Imagine the Grim Reaper reinvented by H.P. Lovecraft.
After leasing a house off-campus, college students Elliot (Douglas Smith), his girlfriend Sasha (Cressida Bonas), and his best friend John (Lucien Laviscount), discover what a fixer-upper their new home really is. The trio hosts a small party after stocking the house with furniture found in the basement, but Sasha asks her paranormal-sensitive friend Kim (Jenna Kanell) to cleanse the location. In a doomed effort to prove to the boys that Kim is the real deal and Sasha isn’t imagining her dread, a make-shift séance ends in giving a malevolent force enough power to manifest into our reality: The Bye Bye Man (Doug Jones).
Trailers promise a standard staple for today’s horror thrillers: the curse that keeps on cursing. Faithful to its Japanese roots, these stories deal with a supernatural force or creature that spreads through an image, idea, or direct contact. The creature’s name is the method of delivery for this particular entity, one that gets into your head before tempting you to tell others. It’s all the same to him since he’s already got you, but this is the reverse of the demon trope where learning the name gives you power over it — like saying “Lord Voldemort” out loud in a Harry Potter story. Other than to appear and kill you, is there anything more to The Bye Bye Man?
Now firmly in the post-season dumping ground for small-budget cinematic fare, this new entry keeps mostly to the standard three-act plotline: discovery, research, and confrontation. Unlike the excellent It Follows, this thriller borrows from Sinister to perpetuate its languishing myth until it goes into In the Mouth of Madness mode. The horror effects are far more subtle and better edited than the suggested trailers, even cutting a few shots — if indeed those were ever intended for the film in the first place. Quick cuts and jump scares are the order of the day, but the film quickly creates an immersive atmosphere of creepiness, combining haunted house visuals with Doug Jones concealed in shadow; it’s possible you may not find all the places his title character can be found lurking in a single viewing.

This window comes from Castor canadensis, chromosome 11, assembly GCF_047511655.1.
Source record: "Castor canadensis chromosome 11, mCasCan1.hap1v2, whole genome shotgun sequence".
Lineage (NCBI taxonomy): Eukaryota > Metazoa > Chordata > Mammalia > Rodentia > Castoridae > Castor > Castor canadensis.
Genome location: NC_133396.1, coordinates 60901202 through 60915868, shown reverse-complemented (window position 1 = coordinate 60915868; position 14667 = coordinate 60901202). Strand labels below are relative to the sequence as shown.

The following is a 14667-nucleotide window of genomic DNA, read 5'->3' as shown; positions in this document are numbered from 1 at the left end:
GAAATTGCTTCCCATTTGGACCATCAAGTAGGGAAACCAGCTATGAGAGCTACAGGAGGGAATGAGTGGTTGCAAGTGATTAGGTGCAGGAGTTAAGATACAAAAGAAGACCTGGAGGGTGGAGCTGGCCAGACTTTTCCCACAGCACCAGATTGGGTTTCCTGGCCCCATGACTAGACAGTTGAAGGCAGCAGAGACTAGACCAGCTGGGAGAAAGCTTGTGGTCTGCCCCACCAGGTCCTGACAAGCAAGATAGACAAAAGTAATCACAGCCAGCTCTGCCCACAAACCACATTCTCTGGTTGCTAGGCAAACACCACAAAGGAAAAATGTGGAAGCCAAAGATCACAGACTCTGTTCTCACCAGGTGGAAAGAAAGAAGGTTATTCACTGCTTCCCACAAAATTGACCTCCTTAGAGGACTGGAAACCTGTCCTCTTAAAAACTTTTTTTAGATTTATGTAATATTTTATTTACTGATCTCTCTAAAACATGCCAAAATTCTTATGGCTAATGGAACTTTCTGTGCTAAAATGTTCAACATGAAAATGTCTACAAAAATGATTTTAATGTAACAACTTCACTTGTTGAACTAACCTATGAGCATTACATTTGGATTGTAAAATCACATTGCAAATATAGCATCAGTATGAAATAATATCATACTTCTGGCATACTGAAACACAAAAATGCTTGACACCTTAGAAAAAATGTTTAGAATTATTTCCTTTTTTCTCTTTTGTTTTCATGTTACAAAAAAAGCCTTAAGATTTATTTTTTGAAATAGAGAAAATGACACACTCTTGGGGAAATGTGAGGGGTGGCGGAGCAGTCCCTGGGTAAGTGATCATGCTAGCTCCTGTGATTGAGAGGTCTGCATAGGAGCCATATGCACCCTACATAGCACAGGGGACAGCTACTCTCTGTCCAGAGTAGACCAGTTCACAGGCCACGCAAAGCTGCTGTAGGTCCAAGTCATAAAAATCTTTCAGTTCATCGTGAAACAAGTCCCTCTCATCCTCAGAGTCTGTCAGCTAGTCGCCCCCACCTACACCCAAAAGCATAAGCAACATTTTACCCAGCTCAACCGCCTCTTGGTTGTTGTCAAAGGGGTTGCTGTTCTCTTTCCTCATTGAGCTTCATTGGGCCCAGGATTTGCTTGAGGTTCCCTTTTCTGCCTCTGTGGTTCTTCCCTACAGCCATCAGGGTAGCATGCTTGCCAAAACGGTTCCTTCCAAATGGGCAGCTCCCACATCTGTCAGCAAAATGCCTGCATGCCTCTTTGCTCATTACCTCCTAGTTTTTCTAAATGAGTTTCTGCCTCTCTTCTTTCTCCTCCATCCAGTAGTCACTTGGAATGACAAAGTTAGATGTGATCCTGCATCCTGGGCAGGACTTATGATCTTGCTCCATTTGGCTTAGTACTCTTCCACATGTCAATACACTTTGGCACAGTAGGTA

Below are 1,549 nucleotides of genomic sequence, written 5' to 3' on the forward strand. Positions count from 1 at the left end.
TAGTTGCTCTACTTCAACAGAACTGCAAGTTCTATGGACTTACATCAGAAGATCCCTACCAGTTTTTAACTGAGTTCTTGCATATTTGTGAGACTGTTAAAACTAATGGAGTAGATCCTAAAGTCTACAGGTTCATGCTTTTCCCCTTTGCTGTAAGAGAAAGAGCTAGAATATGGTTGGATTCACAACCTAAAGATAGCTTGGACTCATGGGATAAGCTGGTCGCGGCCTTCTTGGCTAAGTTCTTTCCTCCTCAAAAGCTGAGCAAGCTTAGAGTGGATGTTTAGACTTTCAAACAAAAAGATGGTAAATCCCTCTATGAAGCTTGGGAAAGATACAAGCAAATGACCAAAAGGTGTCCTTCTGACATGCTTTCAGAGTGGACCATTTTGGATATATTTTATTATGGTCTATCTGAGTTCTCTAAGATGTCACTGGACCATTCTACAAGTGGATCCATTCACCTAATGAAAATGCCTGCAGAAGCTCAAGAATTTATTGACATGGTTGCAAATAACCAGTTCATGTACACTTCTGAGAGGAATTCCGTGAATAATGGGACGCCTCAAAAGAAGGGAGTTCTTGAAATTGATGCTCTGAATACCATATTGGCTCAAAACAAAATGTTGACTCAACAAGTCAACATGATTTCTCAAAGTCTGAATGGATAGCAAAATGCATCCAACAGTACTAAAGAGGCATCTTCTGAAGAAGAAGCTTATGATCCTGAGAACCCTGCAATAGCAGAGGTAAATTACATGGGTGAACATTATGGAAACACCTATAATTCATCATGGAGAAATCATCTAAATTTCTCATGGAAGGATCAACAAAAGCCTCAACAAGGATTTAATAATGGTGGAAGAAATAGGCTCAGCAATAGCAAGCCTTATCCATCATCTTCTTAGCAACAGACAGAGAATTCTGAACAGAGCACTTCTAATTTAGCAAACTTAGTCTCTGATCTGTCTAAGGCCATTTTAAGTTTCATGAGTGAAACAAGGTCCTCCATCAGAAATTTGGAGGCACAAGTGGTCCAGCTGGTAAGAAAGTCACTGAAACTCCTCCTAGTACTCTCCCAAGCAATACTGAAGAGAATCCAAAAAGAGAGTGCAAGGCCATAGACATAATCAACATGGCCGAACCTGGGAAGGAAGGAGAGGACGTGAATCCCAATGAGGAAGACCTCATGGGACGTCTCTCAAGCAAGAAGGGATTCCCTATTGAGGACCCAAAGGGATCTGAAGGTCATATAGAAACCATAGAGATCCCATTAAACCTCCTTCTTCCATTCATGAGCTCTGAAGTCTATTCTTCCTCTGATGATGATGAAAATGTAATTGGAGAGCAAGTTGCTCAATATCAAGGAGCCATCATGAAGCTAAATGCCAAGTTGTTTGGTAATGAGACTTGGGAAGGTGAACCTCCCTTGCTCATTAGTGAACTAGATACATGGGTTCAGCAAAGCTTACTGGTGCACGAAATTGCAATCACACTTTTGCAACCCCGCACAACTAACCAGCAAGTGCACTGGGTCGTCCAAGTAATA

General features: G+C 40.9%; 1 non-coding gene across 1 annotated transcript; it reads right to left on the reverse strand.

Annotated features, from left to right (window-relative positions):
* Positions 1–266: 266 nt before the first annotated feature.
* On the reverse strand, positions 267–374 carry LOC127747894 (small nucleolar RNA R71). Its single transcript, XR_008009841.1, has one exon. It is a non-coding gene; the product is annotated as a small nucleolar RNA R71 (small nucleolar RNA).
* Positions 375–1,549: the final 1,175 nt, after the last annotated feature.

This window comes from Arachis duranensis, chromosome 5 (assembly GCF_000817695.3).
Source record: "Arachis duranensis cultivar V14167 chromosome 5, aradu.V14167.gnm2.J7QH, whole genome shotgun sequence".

While the three main characters are stocked with relative unknowns, many of the supporting players add weight to the casting. Cleo King oozes disbelief as a local librarian, Faye Dunaway adds a bit of historic background to the research phase, and Carrie-Anne Moss is bit too good for her role as a local police detective. While Douglas Smith gets the lion’s share of screen time as Elliot, none of the main cast gets enough development past a basic description, a problem It Follows never had. For a presumably first installment of a franchise, it’s really Doug Jones himself that chews the scenery, creeping in his perfect “Buffy the Vampire Slayer” Gentleman-like way, making it feel like you never get to see enough of him. His CGI hell-hound is an interesting enough companion, but more practical effects could have improved the title character’s sidekick.
As is the custom, there isn’t much first-film explanation for the demonic rules or particular reasons for the signature visuals other than to continue the plot and/or announce the demon’s presence to the characters. Winding down to its denouement, there’s also a lot of unnecessary misdirection to suggest where future films might take this idea, but it seems a little off that the creature has so much influence in the real world before being called. The Cabin in the Woods suggests that it’s perfectly acceptable to push the potential victims into their transgression, and our villain is more than willing to stack the Tarot deck to make himself known. Come for the creepy atmosphere and stay for Doug Jones, but viewers not expecting too much more will get their matinée money’s worth.
The Bye Bye Man is rated PG-13 for terror, horror violence, bloody images, sexual content, thematic elements, partial nudity, some language, teen drinking, and a dilapidated house with way too many damn windows.
3 Skull Recommendation Out of Four